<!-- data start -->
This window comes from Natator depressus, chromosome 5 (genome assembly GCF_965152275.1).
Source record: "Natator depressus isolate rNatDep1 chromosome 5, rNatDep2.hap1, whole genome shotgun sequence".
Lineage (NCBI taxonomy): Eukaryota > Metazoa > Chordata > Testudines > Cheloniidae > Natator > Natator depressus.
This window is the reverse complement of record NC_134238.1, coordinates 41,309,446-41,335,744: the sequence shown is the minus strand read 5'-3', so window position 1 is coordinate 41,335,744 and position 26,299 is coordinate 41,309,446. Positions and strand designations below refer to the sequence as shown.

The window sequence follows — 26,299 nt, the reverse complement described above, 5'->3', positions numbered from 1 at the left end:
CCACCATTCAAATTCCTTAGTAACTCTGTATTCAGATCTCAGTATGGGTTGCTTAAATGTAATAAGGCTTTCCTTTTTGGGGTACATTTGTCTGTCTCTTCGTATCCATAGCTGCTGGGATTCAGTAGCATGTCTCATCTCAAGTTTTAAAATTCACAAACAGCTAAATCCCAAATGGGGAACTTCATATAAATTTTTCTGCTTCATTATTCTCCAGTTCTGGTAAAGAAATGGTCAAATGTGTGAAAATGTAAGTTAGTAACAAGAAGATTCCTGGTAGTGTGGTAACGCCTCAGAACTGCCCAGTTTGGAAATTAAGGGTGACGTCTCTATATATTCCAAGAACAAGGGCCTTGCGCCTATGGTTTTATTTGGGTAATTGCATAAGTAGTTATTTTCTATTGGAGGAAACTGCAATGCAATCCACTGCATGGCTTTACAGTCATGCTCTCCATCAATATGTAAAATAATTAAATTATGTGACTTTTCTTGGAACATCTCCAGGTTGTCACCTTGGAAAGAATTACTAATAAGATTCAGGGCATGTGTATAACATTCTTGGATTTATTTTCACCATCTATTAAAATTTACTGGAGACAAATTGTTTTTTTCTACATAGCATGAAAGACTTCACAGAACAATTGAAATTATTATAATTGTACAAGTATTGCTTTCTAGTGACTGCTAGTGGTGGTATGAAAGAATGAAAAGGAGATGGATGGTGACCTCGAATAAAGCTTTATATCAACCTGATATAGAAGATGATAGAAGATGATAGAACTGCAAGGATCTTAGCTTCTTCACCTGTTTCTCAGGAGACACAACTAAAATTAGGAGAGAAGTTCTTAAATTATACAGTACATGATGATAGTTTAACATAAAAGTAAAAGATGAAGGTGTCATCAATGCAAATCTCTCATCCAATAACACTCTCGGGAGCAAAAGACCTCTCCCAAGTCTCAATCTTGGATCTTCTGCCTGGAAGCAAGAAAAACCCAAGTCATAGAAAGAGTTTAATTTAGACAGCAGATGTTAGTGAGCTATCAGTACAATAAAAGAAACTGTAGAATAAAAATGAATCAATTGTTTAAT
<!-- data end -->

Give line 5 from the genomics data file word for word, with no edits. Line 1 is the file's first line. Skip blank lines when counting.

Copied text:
The window sequence follows — 26,299 nt, the reverse complement described above, 5'->3', positions numbered from 1 at the left end: